In a next step, we examined the concurrent validity of the ECS. First, we examined the relation between the background characteristics and the outcomes through a MANCOVA (see “Appendix 2”). Through a second MANCOVA we also examined, in an explorative fashion, the relations between these background variables and EC. Only gender related significantly to EC [F(2, 259) = 8.60, p < .001, η2 = .06], with women reporting a higher level of both awareness (M = 4.20; SD = 0.16) and action (M = 3.63; SD = 0.17) than men (respectively, M = 3.86; SD = 0.16 and M = 3.28; SD = 0.17). Given that these preliminary analyses showed significant differences in the outcomes as a function of the linear combination of the background characteristics of age, gender, education, marital status, and income, we statistically controlled for these variables in the following analyses. In a first structural model, awareness was modelled as a predictor of action, action as a predictor of positive affect, and positive affect in turn as a predictor of the four outcomes. This model showed an adequate fit (see Table 2). As displayed in Fig. 2 (before the slash), awareness related positively to action, with action being associated with higher levels of positive affect. Positive affect, in turn, related to higher levels of well-being and a lower level of internalizing symptoms. All indirect paths from the awareness component through the action component and positive affect to the outcomes were found to be significant (see Table 5).

Fig. 2
figure 2

Structural model depicting the relation from emotion crafting awareness to the outcomes via emotion crafting action and positive affect. Note Standardized coefficients appearing before and after the slash refer to, respectively, the model without and with the other emotion regulation measures as control variables. Factor loadings of the measurement part and the associations of the other emotion regulation measures are not shown for reasons of clarity. EC Emotion crafting, AW Awareness, AC Action. *p < .05; **p < .01; ***p < .001

Table 5 Indirect paths within the concurrent validity models

In a second structural model, we built upon the previous model and added adaptive and maladaptive cognitive ER, cognitive reappraisal, and integrative ER as predictors of positive affect, to examine the unique predictive value of EC. This model showed an adequate fit (see Table 2). As displayed in Fig. 2 (after the slash), previous findings were maintained in this model.Footnote 4 Results further showed that adaptive (β = .25; p = .02) and maladaptive (β =  − .27, p < .001) cognitive ER both related to positive affect, whereas cognitive reappraisal (β = .10; p = .23) and integrative ER (β =  − .12; p = .13) were unrelated. There were also two direct paths: integrative ER was found to be positively associated with eudaemonic well-being (β = .37; p < .001), whereas maladaptive cognitive ER related positively to internalizing symptoms (β = .43; p < .001). Significant indirect paths are reported in Table 5.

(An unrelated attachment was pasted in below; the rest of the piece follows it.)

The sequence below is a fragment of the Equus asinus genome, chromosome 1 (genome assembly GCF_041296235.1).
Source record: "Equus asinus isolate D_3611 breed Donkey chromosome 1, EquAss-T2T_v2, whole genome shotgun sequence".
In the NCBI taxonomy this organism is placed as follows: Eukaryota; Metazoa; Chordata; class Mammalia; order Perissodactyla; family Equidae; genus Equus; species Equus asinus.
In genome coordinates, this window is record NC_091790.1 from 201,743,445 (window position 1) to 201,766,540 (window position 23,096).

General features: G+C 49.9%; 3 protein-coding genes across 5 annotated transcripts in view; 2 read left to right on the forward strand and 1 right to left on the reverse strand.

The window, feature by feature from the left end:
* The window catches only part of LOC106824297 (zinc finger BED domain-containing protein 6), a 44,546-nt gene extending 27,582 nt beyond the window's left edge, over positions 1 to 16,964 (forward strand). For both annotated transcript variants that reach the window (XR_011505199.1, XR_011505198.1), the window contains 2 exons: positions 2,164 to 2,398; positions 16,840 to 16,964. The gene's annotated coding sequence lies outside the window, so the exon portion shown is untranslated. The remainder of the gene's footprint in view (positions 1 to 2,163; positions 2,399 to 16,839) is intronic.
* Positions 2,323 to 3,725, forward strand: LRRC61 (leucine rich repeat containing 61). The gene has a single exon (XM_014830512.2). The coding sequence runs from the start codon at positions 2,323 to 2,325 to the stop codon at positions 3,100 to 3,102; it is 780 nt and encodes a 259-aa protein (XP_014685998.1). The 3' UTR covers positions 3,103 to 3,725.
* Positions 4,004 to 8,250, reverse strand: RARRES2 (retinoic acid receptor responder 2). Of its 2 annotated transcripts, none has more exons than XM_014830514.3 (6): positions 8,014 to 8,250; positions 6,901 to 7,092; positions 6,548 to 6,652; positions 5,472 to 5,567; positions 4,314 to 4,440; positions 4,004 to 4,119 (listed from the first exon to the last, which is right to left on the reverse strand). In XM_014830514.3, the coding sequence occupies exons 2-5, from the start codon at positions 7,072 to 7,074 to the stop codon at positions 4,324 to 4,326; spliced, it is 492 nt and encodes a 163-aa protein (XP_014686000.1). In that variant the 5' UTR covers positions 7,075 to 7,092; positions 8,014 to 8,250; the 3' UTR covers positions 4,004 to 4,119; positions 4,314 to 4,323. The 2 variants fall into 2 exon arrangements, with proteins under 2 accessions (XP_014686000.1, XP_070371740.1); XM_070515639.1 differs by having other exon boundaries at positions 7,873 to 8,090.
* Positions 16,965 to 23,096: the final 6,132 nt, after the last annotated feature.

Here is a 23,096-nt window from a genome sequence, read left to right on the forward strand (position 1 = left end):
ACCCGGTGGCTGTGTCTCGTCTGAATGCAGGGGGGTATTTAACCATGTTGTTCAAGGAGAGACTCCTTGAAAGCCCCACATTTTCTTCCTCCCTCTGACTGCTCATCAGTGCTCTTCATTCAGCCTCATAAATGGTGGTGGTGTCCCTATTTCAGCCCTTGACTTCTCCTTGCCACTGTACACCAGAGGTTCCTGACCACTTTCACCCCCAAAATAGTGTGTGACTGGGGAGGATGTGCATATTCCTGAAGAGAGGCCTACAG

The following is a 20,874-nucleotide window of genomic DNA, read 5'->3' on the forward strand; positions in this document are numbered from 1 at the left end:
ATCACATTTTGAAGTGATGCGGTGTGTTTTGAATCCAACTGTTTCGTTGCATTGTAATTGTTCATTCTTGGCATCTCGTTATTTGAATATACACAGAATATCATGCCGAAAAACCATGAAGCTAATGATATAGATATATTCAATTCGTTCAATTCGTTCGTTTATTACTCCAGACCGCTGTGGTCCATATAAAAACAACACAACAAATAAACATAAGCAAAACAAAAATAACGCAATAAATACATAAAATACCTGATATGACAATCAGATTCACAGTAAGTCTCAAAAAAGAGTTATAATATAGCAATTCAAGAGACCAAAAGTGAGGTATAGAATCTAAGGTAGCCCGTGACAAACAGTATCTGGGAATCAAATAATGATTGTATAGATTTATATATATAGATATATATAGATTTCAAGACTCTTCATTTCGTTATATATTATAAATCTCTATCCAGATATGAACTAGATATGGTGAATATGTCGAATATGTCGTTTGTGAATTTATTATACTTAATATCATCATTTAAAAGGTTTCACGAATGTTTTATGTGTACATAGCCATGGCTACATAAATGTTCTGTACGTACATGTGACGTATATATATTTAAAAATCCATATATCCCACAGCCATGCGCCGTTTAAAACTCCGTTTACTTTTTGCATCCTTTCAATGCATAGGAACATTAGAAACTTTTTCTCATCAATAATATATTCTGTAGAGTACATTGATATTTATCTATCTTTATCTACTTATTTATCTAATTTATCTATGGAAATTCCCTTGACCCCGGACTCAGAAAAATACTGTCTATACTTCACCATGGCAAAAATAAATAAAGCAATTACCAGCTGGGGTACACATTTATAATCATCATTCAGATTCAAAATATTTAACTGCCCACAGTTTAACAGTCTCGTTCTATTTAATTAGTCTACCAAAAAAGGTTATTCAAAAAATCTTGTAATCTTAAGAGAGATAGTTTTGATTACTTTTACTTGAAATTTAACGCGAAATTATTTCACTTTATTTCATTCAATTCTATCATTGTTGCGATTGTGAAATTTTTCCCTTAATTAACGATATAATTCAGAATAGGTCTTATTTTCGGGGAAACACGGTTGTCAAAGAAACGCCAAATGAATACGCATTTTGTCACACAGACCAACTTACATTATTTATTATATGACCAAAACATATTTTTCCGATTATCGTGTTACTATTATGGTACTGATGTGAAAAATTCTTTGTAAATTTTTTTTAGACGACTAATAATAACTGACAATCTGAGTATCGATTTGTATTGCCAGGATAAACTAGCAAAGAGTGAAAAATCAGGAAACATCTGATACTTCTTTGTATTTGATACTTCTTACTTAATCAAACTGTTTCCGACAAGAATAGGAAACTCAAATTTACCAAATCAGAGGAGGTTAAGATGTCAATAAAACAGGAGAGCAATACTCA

Hypothesis 4: emotion-specific emotion crafting

Next, to further examine the validity of the ECS and in an effort to replicate the above findings, we examined the role of the seven specific emotions as assessed with the emotion-specific version of the ECS. Building on the previous structural model (i.e., EC awareness–EC action–positive affect–outcomes, controlling for the other ER measures), we replaced the two subscales of the general version of the ECS with the two corresponding subscales of each of the seven emotions of the emotion-specific version in separate models (thus seven models in total, one for each emotion). Results are displayed in Fig. 3. Overall, the findings were similar to the model capturing general EC, with awareness relating positively to action, and action relating positively to positive affect (except for enthusiasm and feeling energetic). The relation from positive affect to the outcomes (i.e., life satisfaction, vitality, eudaemonic well-being, internalizing symptoms) and the correlations between the outcomes were highly similar to the previous model. Additionally, seven direct effects were found with three models indicating a positive relation from awareness to life satisfaction. Two models also indicated a direct positive association between awareness and positive affect. Notably, fascination awareness and pride action related negatively to vitality. Given that bivariate correlations showed these two variables to be positively correlated with vitality (r = .40 and .42, respectively; p < .001), these findings likely imply suppressing effects. Overall, path analyses indicate that the associations found for general EC could be replicated across seven specific positive emotions.

Fig. 3
figure 3